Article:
Govt supports Herero reparation demands

Govt supports Herero reparation demands

ANY Namibian who feels wronged has a right to seek justice, Prime Minister Nahas Angula told a high-level meeting of Hereros and Mbanderus at Okakarara this past weekend.

“The question of reparations should be understood from such a perspective,” the Prime Minister said. The Herero and Mbanderu communities, who suffered atrocities under German colonial rule, are seeking reparations from Germany.They were decimated to just 20 per cent of their original strength a century ago.Angula was attending Saturday’s opening session of the fourth summit of the Ovaherero-Ovambanderu Genocide Committee of 1904 (OCD 1904).”In my view, the demand for reparations should be a long-term objective,” Angula told about 800 delegates, including chiefs from the different Herero royal houses.Paramount Chief Kuaima Riruako was not present, however.The Prime Minister noted that demands for reparations should form part of a global campaign “for reparations against those who perpetuated slavery, colonial genocide, other forms off colonial abuses and exploitation against the African people”.Such a campaign required global mobilisation and public campaigns, Angula stated.European countries should consider the indigenous people in the countries that they colonised.”In this regard, the efforts by your Council (of the Genocide Committee) to mobilise public opinion and in Germany and lawmakers is a step in the right direction.Restorative justice and reparation demands are not mutually exclusive, but form a continuum,” the Prime Minister said.The meeting at Okakarara coincided with the centenary commemoration on Shark Island at Luederitz, where Nama Chief David Frederick on Saturday also demanded compensation from Germany for atrocities committed against his people 100 years ago.The event was also attended by a delegation of Herero speakers.Thousands of Namas and Hereros had to live in inhumane conditions as war prisoners in a concentration camp on Shark Island and nearly 10 000 perished there.A similar plea was made by Nama Chief Hendrik Witbooi in 2005, during a centenary commemoration for his great-grandfather, the legendary Hendrik Witbooi, who was felled by a German bullet.According to Mike Kavekotora, Chairman of OCD 1904, the Committee will continue to strive for a constructive and structured dialogue with the German government on reparations.”The special initiative of Germany cannot and should not be linked to our demand for reparation,” he read out from a communiqué issued on Sunday.”We will also engage the other affected communities,” he added.The Namibian Government should play “a facilitating role” with regard to that envisaged dialogue with the affected communities and Germany “without delay”, he stated.”The Herero communities in the diaspora are included in our demand for dialogue and reparation,” Kavekotora added.Herero people still live in Botswana, South Africa and Angola, where they fled after a 1904 extermination order issued by General Lothar von Trotha.Aware of the split in the Herero and Mbanderu communities with one group centred around Chief Riruako, mainly those who are not Swapo sympathisers and others who seek political orientation in Swapo circles and among other Herero Chiefs, the Okakarara summit decided to appoint a high-level committee under Senior Traditional Councillor Hau Katjatenja to address the problem of disunity.The next summit on the reparations issue will be held at Vaalgras in southern Namibia later this year.When the 2004 centenary commemorations took place at Okakarara, German Economic Co-operation Minister Heidemarie Wieczorek-Zeul asked the Herero and Mbanderu communities for “forgiveness”, which some groups interpreted as an official apology by the German government.Others, however, saw it as falling just short of that.Immediately afterwards, Paramount Chief Riruako called on Germany to enter into dialogue with his people to encourage further steps of reconciliation and to heed to reparation demands.A few years ago, a group under Riruako lodged a US$2 billion lawsuit against the German government and another against German banks and other companies which had set up branches in Namibia during colonial rule (1884 to 1915), which is still pending.The present government in Berlin has so far refused to pay the Hereros any compensation or reparations, saying it was not the direct successor of the German Empire under Kaiser Wilhelm II, which collapsed in 1918.The Hereros argue that Germany paid billions to Jews and their descendants after the Holocaust, when about six million Jews were killed.International lawyers believe that should Germany start paying reparations to the Hereros, it would start a flood of claims from people in the former colonies of Germany, France, Italy, Britain and Belgium.Germany’s Minister Wieczorek-Zeul in 2005 announced a “special reconciliation initiative” of 20 million euros for development projects benefiting the communities that suffered under Germany’s colonial rule.The word “reconciliation” was dropped recently.A memorandum of understanding on that issue was to be signed during President Hifikepunye Pohamba’s state visit to Germany in November 2005, but he declined, citing the need for consultations with the affected communities.These were carried out by Government last year and now include the Herero, Mbanderu, Nama, Damara and San communities.The Herero and Mbanderu communities, who suffered atrocities under German colonial rule, are seeking reparations from Germany.They were decimated to just 20 per cent of their original strength a century ago.Angula was attending Saturday’s opening session of the fourth summit of the Ovaherero-Ovambanderu Genocide Committee of 1904 (OCD 1904).”In my view, the demand for reparations should be a long-term objective,” Angula told about 800 delegates, including chiefs from the different Herero royal houses.Paramount Chief Kuaima Riruako was not present, however.The Prime Minister noted that demands for reparations should form part of a global campaign “for reparations against those who perpetuated slavery, colonial genocide, other forms off colonial abuses and exploitation against the African people”.Such a campaign required global mobilisation and public campaigns, Angula stated.European countries should consider the indigenous people in the countries that they colonised.”In this regard, the efforts by your Council (of the Genocide Committee) to mobilise public opinion and in Germany and lawmakers is a step in the right direction.Restorative justice and reparation demands are not mutually exclusive, but form a continuum,” the Prime Minister said.The meeting at Okakarara coincided with the centenary commemoration on Shark Island at Luederitz, where Nama Chief David Frederick on Saturday also demanded compensation from Germany for atrocities committed against his people 100 years ago.The event was also attended by a delegation of Herero speakers.Thousands of Namas and Hereros had to live in inhumane conditions as war prisoners in a concentration camp on Shark Island and nearly 10 000 perished there.A similar plea was made by Nama Chief Hendrik Witbooi in 2005, during a centenary commemoration for his great-grandfather, the legendary Hendrik Witbooi, who was felled by a German bullet.According to Mike Kavekotora, Chairman of OCD 1904, the Committee will continue to strive for a constructive and structured dialogue with the German government on reparations.”The special initiative of Germany cannot and should not be linked to our demand for reparation,” he read out from a communiqué issued on Sunday.”We will also engage the other affected communities,” he added.The Namibian Government should play “a facilitating role” with regard to that envisaged dialogue with the affected communities and Germany “without delay”, he stated.”The Herero communities in the diaspora are included in our demand for dialogue and reparation,” Kavekotora added.Herero people still live in Botswana, South Africa and Angola, where they fled after a 1904 extermination order issued by General Lothar von Trotha.Aware of the split in the Herer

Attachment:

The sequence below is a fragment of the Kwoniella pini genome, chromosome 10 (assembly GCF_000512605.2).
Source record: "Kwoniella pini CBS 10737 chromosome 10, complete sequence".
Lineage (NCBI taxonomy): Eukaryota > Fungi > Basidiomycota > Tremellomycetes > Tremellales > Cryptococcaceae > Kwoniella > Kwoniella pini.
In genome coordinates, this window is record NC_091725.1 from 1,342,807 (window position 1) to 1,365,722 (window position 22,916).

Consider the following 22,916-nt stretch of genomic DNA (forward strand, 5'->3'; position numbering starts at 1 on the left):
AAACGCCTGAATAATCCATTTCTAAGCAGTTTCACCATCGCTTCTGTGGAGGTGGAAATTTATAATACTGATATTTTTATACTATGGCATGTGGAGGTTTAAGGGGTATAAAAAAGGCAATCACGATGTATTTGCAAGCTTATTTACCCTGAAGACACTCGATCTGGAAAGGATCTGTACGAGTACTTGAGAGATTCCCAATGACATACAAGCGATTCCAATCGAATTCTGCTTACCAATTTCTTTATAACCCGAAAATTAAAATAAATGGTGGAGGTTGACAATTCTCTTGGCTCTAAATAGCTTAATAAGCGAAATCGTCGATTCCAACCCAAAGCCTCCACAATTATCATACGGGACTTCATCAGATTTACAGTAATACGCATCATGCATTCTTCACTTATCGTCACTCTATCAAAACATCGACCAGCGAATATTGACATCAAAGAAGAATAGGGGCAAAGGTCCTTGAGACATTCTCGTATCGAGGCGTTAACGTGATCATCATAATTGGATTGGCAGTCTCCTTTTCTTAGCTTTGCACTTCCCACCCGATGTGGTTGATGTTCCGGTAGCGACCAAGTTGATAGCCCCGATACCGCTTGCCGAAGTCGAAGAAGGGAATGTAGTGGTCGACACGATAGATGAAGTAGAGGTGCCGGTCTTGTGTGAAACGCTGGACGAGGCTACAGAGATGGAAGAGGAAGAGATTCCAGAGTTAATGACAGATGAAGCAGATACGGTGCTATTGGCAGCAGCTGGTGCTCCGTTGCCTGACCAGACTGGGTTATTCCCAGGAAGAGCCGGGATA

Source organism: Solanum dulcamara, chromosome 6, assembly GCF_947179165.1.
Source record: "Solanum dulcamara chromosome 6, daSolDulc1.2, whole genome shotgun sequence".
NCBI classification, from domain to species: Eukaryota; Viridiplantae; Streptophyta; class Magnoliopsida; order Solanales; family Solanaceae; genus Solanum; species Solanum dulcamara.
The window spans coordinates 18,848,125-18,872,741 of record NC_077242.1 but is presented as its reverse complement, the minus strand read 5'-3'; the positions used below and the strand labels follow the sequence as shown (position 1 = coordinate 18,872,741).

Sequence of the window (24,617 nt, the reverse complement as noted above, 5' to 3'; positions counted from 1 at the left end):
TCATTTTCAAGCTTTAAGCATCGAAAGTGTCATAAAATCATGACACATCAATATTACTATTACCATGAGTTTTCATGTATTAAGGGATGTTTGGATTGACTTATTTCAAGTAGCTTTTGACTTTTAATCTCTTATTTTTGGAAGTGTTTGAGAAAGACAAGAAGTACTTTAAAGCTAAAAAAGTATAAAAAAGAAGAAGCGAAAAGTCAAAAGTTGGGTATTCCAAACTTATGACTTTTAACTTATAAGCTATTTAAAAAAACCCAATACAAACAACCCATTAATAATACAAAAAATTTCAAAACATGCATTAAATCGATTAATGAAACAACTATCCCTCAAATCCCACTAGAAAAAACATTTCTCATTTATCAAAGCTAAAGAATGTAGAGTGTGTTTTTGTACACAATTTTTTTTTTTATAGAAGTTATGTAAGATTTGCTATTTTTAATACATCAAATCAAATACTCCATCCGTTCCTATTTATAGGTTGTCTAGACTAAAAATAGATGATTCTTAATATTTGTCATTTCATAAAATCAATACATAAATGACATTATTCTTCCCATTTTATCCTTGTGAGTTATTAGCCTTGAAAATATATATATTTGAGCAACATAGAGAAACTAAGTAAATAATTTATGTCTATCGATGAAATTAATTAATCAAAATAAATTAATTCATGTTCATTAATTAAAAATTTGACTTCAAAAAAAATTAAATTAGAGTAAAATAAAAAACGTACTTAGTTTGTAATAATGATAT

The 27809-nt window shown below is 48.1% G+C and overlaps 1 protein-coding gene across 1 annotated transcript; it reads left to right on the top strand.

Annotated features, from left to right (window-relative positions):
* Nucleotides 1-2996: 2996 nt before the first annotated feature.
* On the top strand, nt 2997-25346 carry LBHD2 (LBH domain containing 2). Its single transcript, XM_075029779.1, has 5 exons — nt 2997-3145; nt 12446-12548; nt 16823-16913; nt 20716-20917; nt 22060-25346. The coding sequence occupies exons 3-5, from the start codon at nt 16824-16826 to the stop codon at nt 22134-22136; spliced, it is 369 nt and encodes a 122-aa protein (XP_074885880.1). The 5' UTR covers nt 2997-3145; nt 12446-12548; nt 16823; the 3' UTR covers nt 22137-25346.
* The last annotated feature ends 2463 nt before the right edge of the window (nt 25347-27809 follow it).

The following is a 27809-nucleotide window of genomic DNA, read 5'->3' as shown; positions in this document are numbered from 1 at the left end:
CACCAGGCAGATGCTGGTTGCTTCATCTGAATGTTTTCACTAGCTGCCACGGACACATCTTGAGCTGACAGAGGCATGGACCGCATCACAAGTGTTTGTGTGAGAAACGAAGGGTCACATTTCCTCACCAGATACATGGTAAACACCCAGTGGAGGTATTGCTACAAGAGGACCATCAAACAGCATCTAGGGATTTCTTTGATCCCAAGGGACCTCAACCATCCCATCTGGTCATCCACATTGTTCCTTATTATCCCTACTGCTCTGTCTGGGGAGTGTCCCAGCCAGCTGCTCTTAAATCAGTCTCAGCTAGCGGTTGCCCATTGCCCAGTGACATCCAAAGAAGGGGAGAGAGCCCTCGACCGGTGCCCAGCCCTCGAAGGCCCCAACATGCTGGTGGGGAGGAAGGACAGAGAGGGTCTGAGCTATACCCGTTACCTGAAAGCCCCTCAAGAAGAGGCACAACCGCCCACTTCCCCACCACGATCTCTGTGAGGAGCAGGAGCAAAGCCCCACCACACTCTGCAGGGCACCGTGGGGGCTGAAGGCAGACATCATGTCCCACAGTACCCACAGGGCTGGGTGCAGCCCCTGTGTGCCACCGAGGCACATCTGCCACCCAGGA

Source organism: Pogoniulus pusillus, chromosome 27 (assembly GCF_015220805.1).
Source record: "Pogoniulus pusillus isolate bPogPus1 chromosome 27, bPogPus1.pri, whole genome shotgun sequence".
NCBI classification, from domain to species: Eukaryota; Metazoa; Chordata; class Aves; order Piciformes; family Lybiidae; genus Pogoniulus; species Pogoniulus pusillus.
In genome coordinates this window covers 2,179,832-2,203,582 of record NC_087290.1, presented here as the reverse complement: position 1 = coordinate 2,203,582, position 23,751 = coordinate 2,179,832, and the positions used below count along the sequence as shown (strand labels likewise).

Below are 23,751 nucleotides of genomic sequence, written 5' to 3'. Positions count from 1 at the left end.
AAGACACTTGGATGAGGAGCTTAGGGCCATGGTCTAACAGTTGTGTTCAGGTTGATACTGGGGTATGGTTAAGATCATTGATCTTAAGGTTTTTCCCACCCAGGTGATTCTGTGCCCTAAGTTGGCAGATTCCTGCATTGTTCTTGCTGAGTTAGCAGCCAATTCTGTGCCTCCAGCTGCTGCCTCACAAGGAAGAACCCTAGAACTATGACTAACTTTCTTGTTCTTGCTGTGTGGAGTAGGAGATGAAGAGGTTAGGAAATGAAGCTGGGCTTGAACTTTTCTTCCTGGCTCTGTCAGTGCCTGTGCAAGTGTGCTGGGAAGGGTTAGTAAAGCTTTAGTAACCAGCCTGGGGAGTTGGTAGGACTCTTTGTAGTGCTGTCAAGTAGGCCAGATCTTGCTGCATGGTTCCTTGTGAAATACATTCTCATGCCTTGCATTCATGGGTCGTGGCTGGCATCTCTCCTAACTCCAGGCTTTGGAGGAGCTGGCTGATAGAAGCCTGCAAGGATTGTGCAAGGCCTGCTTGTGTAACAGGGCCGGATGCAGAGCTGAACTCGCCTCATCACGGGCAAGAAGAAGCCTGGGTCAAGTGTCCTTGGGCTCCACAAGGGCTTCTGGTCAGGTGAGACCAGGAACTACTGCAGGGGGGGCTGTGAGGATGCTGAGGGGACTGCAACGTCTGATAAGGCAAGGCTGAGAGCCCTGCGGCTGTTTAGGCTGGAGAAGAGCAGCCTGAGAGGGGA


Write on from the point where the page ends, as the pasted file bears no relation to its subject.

o and Mbanderu communities with one group centred around Chief Riruako, mainly those who are not Swapo sympathisers and others who seek political orientation in Swapo circles and among other Herero Chiefs, the Okakarara summit decided to appoint a high-level committee under Senior Traditional Councillor Hau Katjatenja to address the problem of disunity.The next summit on the reparations issue will be held at Vaalgras in southern Namibia later this year.When the 2004 centenary commemorations took place at Okakarara, German Economic Co-operation Minister Heidemarie Wieczorek-Zeul asked the Herero and Mbanderu communities for “forgiveness”, which some groups interpreted as an official apology by the German government.Others, however, saw it as falling just short of that.Immediately afterwards, Paramount Chief Riruako called on Germany to enter into dialogue with his people to encourage further steps of reconciliation and to heed to reparation demands.A few years ago, a group under Riruako lodged a US$2 billion lawsuit against the German government and another against German banks and other companies which had set up branches in Namibia during colonial rule (1884 to 1915), which is still pending.The present government in Berlin has so far refused to pay the Hereros any compensation or reparations, saying it was not the direct successor of the German Empire under Kaiser Wilhelm II, which collapsed in 1918.The Hereros argue that Germany paid billions to Jews and their descendants after the Holocaust, when about six million Jews were killed.International lawyers believe that should Germany start paying reparations to the Hereros, it would start a flood of claims from people in the former colonies of Germany, France, Italy, Britain and Belgium.Germany’s Minister Wieczorek-Zeul in 2005 announced a “special reconciliation initiative” of 20 million euros for development projects benefiting the communities that suffered under Germany’s colonial rule.The word “reconciliation” was dropped recently.A memorandum of understanding on that issue was to be signed during President Hifikepunye Pohamba’s state visit to Germany in November 2005, but he declined, citing the need for consultations with the affected communities.These were carried out by Government last year and now include the Herero, Mbanderu, Nama, Damara and San communities.